In the months leading up to the bar mitzvah of our eldest child—a cisgender, so-far heterosexual, prank-loving son of two feminist queer moms, one a rabbi and one a professor of Rabbinic Literature—we did things a lot of parents do. We stressed about the guest list, figured out environmentally friendly giveaways, negotiated plans for family needs. I tutored our son on his Torah and haftarah readings. My partner helped him with his speech. We were both proud when one of the first questions he raised in looking at parshat Tazria’s opening verses was “Is God sexist?” He simply could not accept the different rules for a mother of a baby presumed to be a boy and one presumed to be a girl.
But another thing we did during that period, though we didn’t necessarily name it as b’nai mitzvah prep, was watch “Big Mouth,” the animated show about middle schoolers and sex. When he asked if he could watch it, I initially suggested we watch it together starting after finishing the next few verses of Haftarah practice. But then I learned that he had already watched the first episodes on the school bus with a friend and that there was no way he was going to sit with me to watch more. Awkward.
So we came up with a compromise. We would watch the episodes on our own, sometimes at the same time in different rooms, and then would talk about it.
I started with what was funny in our favorite lines and scenes. Then we each shared a question raised for us by the episode. I took the opportunity to emphasize scenes like the party scene where two characters stuck in a closet witness a disturbing nonconsensual “head push” and made sure he caught the focus on female pleasure in another episode.
An episode in which one of the main characters got pulled into his computer and had to be rescued from Porn World was another opportunity for the small talks I have come to understand as much more effective than the proverbial idea of “The Talk.” We did some of this debriefing by text, some at the dinner table. They were generally short exchanges.
Step by step, we started to build comfort, trust and a shared vocabulary and canon. If we recognize the period of the b’nai mitzvah as a transition not just for the teenager but for the whole family, it’s clear to me that watching Big Mouth “together” was part of our family’s ritual experience.
It wasn’t easy to say yes to letting my not yet fully teenager watch this very raunchy show, but I’m glad I did. It is funny (key for him), feminist, sex positive and not at all violent. What I like less about it is that it is a little too insistent on the assumption that thinking about sex all the time is the definition of normative teen sexuality and the sole result of hormones. I don’t deny hormones their power but our culture, in fact, is often the force whispering in our ears and pushing us to act.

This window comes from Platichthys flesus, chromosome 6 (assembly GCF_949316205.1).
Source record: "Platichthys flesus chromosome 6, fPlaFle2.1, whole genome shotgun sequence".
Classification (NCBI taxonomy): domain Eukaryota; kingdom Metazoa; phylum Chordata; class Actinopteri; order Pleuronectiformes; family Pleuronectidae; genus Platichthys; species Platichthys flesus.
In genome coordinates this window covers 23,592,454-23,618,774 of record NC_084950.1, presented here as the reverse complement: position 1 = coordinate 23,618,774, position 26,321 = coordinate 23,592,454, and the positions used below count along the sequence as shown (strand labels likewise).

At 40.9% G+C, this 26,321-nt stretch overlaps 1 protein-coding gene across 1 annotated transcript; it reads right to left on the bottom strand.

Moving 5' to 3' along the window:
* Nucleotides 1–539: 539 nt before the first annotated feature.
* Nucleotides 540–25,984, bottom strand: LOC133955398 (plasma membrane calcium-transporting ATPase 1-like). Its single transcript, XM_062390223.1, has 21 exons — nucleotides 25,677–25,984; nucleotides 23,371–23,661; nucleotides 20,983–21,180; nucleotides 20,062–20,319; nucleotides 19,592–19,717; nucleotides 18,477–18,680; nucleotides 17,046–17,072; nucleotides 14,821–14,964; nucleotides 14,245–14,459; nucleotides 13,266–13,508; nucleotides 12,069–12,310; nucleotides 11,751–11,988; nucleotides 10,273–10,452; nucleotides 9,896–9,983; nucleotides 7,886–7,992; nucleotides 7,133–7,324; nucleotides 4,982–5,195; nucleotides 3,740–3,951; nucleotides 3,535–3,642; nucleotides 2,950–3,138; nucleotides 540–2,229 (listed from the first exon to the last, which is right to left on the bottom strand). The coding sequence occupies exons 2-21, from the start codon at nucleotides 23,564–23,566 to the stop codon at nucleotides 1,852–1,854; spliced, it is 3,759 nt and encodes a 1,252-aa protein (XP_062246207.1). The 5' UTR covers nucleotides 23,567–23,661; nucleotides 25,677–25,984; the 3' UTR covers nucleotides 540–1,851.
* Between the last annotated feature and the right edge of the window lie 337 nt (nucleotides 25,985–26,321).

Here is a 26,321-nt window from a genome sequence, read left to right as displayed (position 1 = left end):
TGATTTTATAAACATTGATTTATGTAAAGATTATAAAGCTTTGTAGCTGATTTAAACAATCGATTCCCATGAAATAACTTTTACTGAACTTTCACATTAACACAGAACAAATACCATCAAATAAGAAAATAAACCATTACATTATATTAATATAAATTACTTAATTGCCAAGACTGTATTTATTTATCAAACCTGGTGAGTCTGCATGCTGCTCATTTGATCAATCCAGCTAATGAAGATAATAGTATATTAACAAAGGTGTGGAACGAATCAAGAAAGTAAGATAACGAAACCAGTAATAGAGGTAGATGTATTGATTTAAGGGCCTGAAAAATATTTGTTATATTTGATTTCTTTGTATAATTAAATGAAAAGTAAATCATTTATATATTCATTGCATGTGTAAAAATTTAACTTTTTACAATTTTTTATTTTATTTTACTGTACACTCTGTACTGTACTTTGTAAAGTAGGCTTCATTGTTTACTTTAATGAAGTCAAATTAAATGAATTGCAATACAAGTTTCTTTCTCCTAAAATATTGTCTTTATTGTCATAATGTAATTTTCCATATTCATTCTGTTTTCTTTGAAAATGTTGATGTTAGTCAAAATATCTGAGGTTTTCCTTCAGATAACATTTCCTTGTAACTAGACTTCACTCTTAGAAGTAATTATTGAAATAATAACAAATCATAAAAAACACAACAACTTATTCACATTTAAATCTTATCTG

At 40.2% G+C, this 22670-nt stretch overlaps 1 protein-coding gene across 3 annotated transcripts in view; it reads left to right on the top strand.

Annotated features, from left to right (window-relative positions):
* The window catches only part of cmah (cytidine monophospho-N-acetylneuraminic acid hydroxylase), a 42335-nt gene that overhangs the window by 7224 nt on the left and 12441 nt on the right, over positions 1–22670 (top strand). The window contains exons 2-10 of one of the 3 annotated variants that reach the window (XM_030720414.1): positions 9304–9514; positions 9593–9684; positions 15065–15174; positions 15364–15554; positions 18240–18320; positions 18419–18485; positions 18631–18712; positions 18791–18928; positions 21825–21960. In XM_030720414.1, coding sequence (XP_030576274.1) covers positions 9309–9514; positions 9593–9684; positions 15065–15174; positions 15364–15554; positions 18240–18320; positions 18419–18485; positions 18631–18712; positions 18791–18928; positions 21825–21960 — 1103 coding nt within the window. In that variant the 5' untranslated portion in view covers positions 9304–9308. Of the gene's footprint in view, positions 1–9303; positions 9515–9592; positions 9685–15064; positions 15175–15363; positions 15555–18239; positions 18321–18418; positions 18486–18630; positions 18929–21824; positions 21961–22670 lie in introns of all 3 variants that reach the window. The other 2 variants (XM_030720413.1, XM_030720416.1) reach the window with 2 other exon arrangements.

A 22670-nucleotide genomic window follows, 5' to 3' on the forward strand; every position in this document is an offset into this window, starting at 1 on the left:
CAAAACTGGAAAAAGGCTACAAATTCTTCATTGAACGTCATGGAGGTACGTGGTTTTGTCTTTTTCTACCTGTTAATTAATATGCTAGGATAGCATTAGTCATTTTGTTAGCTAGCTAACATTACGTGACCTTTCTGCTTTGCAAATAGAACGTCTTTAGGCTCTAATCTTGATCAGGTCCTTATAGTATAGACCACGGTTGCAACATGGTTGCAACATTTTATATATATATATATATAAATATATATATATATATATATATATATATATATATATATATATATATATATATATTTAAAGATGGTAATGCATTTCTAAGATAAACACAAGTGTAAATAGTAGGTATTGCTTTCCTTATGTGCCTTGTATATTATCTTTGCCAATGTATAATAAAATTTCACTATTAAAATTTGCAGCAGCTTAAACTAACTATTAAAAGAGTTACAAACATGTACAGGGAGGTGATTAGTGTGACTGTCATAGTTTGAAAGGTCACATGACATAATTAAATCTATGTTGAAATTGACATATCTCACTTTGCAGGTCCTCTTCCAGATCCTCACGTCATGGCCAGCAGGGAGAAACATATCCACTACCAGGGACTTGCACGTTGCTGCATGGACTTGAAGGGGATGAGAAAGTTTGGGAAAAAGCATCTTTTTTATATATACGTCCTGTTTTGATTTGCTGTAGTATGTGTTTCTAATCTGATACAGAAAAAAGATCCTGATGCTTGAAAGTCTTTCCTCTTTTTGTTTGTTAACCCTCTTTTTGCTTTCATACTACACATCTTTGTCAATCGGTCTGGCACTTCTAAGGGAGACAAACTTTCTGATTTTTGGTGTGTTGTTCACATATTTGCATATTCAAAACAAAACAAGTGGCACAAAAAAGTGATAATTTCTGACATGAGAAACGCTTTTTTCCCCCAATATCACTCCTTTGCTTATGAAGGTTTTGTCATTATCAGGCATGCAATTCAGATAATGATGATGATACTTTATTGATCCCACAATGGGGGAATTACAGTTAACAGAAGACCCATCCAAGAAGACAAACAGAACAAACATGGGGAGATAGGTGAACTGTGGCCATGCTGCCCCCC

At Moving Traditions, one of my mentors in the work I do on bringing a comprehensive sexuality lens into Jewish teen spaces is Al Vernacchio, the author of For Goodness Sex: Changing the Way We Talk to Teens About Sexuality, Values and Health, a great guide for parents. He defines healthy sexuality as having a healthy and accurate sense of self, a healthy and accurate view of others—and the ability to act in the world based on those understandings. Vernacchio is a gay Quaker who believes that sexuality is a gift from God and one of the best things about being human.
As a Jewish teen, I think I yearned for a way to make sense of my own growing awareness and confusion about sexuality as part of my experience of the sacred. I was not offered those tools in Jewish day school or youth group. As an adult, a parent, and a rabbi, I want things to be different for Jewish teens today.
I know, and I want my son and his peers to know that respectful expressions of sexuality and fully consensual romantic and sexual connection don’t come easily in our culture. I want him to take the space to reflect on what he wants and to learn what any potential partner may or may not want before anything happens, in the midst of anything happening and, and also after.
When mistakes happen, I want all our kids to have the skills and support they need to learn from them.
The Talmud speaks of five obligations of a father to a son. It moves quickly from the religious obligations of infancy (circumcision, redemption) to teaching Torah. The next obligation is finding a wife and teaching a trade and some say teaching the child to swim. No, this text clearly does not speak of a mother’s obligation to her children or about children of all genders.
I do, however, feel the obligation to help my child have the tools he needs to form mutually honoring and respectful relationships. This for me is actually part of teaching Torah in its widest definition, an obligation I’ve chosen to embrace.